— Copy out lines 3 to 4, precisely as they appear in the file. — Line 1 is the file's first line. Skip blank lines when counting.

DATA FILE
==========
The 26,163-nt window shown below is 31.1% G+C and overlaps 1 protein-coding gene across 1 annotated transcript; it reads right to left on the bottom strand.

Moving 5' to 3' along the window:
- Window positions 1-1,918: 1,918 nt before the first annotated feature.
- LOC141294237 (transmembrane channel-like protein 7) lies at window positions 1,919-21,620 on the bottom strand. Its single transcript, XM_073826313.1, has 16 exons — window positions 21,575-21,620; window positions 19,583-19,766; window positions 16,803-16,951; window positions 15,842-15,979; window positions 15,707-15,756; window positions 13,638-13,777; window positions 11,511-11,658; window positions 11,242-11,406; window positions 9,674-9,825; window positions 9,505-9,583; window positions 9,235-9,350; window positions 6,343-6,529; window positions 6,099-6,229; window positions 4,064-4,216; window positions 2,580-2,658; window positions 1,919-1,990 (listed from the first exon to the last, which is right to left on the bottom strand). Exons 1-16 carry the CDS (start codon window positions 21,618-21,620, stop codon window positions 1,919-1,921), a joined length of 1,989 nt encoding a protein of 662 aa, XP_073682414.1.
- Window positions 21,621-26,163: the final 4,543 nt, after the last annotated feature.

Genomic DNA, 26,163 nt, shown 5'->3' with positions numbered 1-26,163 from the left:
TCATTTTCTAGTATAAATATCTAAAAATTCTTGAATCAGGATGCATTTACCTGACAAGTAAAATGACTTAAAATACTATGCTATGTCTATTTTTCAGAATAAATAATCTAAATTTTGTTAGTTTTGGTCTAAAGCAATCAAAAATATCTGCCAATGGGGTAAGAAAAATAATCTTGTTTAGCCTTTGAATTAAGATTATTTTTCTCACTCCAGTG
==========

- Window positions 1-1,918: 1,918 nt before the first annotated feature.
- LOC141294237 (transmembrane channel-like protein 7) lies at window positions 1,919-21,620 on the bottom strand. Its single transcript, XM_073826313.1, has 16 exons — window positions 21,575-21,620; window positions 19,583-19,766; window positions 16,803-16,951; window positions 15,842-15,979; window positions 15,707-15,756; window positions 13,638-13,777; window positions 11,511-11,658; window positions 11,242-11,406; window positions 9,674-9,825; window positions 9,505-9,583; window positions 9,235-9,350; window positions 6,343-6,529; window positions 6,099-6,229; window positions 4,064-4,216; window positions 2,580-2,658; window positions 1,919-1,990 (listed from the first exon to the last, which is right to left on the bottom strand). Exons 1-16 carry the CDS (start codon window positions 21,618-21,620, stop codon window positions 1,919-1,921), a joined length of 1,989 nt encoding a protein of 662 aa, XP_073682414.1.